If you want to get jobs, I agree bass most desirable. While it's true tenor market is very competitive, the cream does rise to the top. If you are an amazing tenor player, then you'll get more jobs on tenor than on bass clarinet. Unless you intend to do a lot of pit work, I don't see that many gigging opportunities for it. Yes, you can double in a big band, but those typically pay very little, if anything at all. Not really a realistic option for a pro trying to make a living.

As far as bass goes, why not just get an electric? Uprights are awesome, but realistically, there's not nearly as much demand for acoustic as electric.
I actually do have a Stingray Sterling SUB Series bass that I bought for like $300 at Guitar Center and it's been playing great! Very easy to play fingerstyle and slap (but tapping not too much as the action is quite high). I've only been playing bass since January, but I am a very quick study as I simply needed to learn where the notes were on the fretboard and technique. After a couple of months, I was playing complex basslines from songs such as Get Up and Jump and Teen Town. My school has an upright bass in the jazz room, and it was quite easy to figure out where the notes were (thank you perfect pitch!) on a fretless neck. After a week of practice, I figured out the bass intro for Better Get Hit In Your Soul (Mingus). I used to play violin for about 5 years, so figuring out bowing was also not that difficult for me.

Both the upright and electric basses are extremely fun to play (except for sore fingers lol). As for sax, I started playing in the summer of last year right before my junior year of high school, and after practicing a TON, I auditioned and managed to get into my school's top wind and jazz ensembles. Now I am currently a member of the Las Vegas Youth Jazz Orchestra and it's been an amazing experience.
 

·
Registered
Joined
·
235 Posts
I actually do have a Stingray Sterling SUB Series bass that I bought for like $300 at Guitar Center and it's been playing great! Very easy to play fingerstyle and slap (but tapping not too much as the action is quite high). I've only been playing bass since January, but I am a very quick study as I simply needed to learn where the notes were on the fretboard and technique. After a couple of months, I was playing complex basslines from songs such as Get Up and Jump and Teen Town. My school has an upright bass in the jazz room, and it was quite easy to figure out where the notes were (thank you perfect pitch!) on a fretless neck. After a week of practice, I figured out the bass intro for Better Get Hit In Your Soul (Mingus). I used to play violin for about 5 years, so figuring out bowing was also not that difficult for me.

Both the upright and electric basses are extremely fun to play (except for sore fingers lol). As for sax, I started playing in the summer of last year right before my junior year of high school, and after practicing a TON, I auditioned and managed to get into my school's top wind and jazz ensembles. Now I am currently a member of the Las Vegas Youth Jazz Orchestra and it's been an amazing experience.
What are you playing in the LVYJO? If you're playing bari, and plan on pursuing bari as a long-term commitment (I only say this because of your username) you should probably invest in some bass clarinet lessons. Whether or not you pursue it is on you-obviously bass is the most lucrative of the options- but as a multi-instrumentalist myself and a bari player I have used bass clarinet more than tenor sax. I don't play any stringed instruments however, and would not be a good person to talk to in that regard.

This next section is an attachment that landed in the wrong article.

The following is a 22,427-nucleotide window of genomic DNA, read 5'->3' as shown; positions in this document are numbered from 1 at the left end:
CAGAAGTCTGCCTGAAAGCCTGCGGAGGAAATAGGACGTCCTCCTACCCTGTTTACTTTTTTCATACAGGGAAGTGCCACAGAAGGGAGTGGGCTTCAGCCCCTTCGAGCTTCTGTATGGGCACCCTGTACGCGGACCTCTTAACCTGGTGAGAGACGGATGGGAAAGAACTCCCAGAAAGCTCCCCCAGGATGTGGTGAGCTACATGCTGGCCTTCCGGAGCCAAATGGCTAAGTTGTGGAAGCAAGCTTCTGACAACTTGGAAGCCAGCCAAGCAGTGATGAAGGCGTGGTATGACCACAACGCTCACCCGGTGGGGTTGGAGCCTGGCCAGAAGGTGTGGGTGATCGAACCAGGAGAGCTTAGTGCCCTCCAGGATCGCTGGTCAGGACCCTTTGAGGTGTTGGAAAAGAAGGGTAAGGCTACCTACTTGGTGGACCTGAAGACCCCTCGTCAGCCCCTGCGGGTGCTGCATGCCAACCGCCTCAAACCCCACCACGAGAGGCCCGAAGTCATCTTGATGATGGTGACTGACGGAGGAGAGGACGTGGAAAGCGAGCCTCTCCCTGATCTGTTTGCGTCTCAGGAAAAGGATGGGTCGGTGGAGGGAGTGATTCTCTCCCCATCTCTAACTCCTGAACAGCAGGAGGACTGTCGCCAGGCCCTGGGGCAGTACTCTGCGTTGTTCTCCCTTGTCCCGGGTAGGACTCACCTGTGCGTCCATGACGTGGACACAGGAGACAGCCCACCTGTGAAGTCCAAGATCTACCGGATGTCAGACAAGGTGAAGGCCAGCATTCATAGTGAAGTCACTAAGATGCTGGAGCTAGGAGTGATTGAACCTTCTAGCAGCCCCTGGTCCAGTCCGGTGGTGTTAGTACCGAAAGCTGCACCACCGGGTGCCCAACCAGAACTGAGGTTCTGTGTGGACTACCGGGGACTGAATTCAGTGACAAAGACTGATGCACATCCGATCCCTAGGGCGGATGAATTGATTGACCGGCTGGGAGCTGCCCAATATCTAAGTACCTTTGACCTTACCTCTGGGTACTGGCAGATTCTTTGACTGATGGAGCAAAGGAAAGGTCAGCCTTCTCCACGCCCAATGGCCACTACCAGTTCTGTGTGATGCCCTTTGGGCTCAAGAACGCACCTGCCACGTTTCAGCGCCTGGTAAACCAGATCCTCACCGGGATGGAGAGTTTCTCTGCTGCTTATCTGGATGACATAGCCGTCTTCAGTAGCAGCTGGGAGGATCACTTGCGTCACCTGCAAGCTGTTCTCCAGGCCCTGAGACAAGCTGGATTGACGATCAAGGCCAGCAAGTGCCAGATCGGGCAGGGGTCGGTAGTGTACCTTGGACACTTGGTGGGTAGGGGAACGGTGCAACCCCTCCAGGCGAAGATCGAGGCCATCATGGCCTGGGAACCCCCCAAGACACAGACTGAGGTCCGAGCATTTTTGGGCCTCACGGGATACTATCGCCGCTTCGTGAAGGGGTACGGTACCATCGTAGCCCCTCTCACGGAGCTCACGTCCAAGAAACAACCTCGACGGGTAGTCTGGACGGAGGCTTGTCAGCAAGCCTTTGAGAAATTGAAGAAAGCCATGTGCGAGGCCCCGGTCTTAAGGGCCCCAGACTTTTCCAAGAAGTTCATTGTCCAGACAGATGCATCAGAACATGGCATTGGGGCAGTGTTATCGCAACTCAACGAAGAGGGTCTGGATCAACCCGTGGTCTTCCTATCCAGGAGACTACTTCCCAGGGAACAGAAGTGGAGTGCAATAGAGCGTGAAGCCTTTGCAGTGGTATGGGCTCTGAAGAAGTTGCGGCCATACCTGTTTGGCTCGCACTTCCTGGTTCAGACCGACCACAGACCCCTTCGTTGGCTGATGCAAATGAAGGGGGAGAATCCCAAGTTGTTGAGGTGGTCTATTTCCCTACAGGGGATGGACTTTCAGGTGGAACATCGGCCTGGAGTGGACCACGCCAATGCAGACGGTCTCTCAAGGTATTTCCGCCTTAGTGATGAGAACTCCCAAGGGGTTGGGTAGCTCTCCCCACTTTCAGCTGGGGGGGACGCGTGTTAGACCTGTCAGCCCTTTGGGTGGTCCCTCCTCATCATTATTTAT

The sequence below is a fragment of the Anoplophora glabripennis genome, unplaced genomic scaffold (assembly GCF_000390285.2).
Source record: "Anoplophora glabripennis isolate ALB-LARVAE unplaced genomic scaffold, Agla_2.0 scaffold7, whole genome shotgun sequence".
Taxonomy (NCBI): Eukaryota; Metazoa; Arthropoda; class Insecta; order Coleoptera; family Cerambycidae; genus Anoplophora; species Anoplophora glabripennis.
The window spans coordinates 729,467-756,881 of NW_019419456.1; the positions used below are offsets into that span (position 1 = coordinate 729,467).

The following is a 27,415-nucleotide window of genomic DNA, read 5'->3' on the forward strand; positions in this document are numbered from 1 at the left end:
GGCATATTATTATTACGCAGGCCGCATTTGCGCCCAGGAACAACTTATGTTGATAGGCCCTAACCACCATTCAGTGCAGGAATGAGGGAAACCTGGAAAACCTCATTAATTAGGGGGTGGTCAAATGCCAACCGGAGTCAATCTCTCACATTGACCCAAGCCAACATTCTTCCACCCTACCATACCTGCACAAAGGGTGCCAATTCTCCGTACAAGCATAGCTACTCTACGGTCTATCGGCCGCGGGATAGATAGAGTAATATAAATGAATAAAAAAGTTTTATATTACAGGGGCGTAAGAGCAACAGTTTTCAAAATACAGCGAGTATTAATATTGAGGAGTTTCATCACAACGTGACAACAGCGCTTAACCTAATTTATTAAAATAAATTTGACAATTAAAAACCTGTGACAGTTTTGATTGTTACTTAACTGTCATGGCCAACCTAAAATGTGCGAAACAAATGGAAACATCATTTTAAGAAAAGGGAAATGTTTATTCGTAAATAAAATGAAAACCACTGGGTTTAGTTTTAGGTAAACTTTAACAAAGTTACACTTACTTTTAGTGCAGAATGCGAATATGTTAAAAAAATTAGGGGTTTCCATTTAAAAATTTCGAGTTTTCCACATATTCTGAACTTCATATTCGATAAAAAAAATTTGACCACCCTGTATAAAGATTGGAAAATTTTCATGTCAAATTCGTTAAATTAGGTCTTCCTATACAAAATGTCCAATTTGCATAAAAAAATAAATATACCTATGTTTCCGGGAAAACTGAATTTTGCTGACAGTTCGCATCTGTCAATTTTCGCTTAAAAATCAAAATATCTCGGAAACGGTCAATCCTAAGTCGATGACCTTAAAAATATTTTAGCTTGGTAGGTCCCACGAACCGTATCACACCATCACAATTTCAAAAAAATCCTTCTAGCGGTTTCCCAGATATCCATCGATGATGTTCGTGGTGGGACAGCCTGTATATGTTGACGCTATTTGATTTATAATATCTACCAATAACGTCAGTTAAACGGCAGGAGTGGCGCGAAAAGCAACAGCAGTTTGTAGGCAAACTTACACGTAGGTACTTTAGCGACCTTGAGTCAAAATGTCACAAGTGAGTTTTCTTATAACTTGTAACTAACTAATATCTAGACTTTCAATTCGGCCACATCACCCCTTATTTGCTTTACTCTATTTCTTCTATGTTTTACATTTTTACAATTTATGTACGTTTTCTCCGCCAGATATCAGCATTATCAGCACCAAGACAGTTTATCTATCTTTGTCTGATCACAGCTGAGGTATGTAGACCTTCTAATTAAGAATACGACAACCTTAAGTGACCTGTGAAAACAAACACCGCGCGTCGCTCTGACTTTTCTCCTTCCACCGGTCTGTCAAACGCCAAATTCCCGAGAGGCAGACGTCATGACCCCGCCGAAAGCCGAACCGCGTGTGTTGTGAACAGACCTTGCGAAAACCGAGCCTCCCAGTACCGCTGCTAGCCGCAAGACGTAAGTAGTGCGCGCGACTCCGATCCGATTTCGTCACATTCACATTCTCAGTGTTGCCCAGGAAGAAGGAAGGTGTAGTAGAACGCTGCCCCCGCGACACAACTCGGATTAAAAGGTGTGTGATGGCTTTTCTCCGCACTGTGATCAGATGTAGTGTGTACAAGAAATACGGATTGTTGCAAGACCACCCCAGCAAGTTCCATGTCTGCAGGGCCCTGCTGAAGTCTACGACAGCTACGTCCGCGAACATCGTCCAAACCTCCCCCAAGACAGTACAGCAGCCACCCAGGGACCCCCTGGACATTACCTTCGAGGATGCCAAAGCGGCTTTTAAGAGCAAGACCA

·
Distinguished SOTW Member, Forum Contributor 2016
Joined
·
18,497 Posts
I actually do have a Stingray Sterling SUB Series bass that I bought for like $300 at Guitar Center and it's been playing great! Very easy to play fingerstyle and slap (but tapping not too much as the action is quite high). I've only been playing bass since January, but I am a very quick study as I simply needed to learn where the notes were on the fretboard and technique. After a couple of months, I was playing complex basslines from songs such as Get Up and Jump and Teen Town. My school has an upright bass in the jazz room, and it was quite easy to figure out where the notes were (thank you perfect pitch!) on a fretless neck. After a week of practice, I figured out the bass intro for Better Get Hit In Your Soul (Mingus). I used to play violin for about 5 years, so figuring out bowing was also not that difficult for me.

Both the upright and electric basses are extremely fun to play (except for sore fingers lol). As for sax, I started playing in the summer of last year right before my junior year of high school, and after practicing a TON, I auditioned and managed to get into my school's top wind and jazz ensembles. Now I am currently a member of the Las Vegas Youth Jazz Orchestra and it's been an amazing experience.
As I have been a bass player the longest...40+ years now....I think doubling on Baritone and Bass is the way to go.

That you have the 'double-double' on Electric and Double Bass ...which will add to your desirability/marketabiliity/in-demand-ability, IMHO.

Then again...one could also suggest you could get the Bass Clarinet now, then triple Clarinet-Baritone-Elec Bass... and down the road buy a Double Bass, too...which wouldn't be a terrible plan, either.
 

·
Registered
Joined
·
1,358 Posts
Get yourself an Erhu just to make sure you like the Shamisen :cool:

erhu Blues & Grooves...

erhu I'd Rather Go Blind...

erhu Oscar Peterson C-Jam Blues Solo - Harmonica & Er...

shamisen - George & Noriko, Japanese Blues Cowboy and Tsugaru shamisen - in Melbourne...

shamisen - Blues...
 

·
Registered
Joined
·
2,080 Posts
As I have been a bass player the longest...40+ years now....I think doubling on Baritone and Bass is the way to go.

That you have the 'double-double' on Electric and Double Bass ...which will add to your desirability/marketabiliity/in-demand-ability, IMHO.

Then again...one could also suggest you could get the Bass Clarinet now, then triple Clarinet-Baritone-Elec Bass... and down the road buy a Double Bass, too...which wouldn't be a terrible plan, either.
Better buy a pickup truck or a trailer to carry all of them in.;)
 
1 - 13 of 13 Posts
Top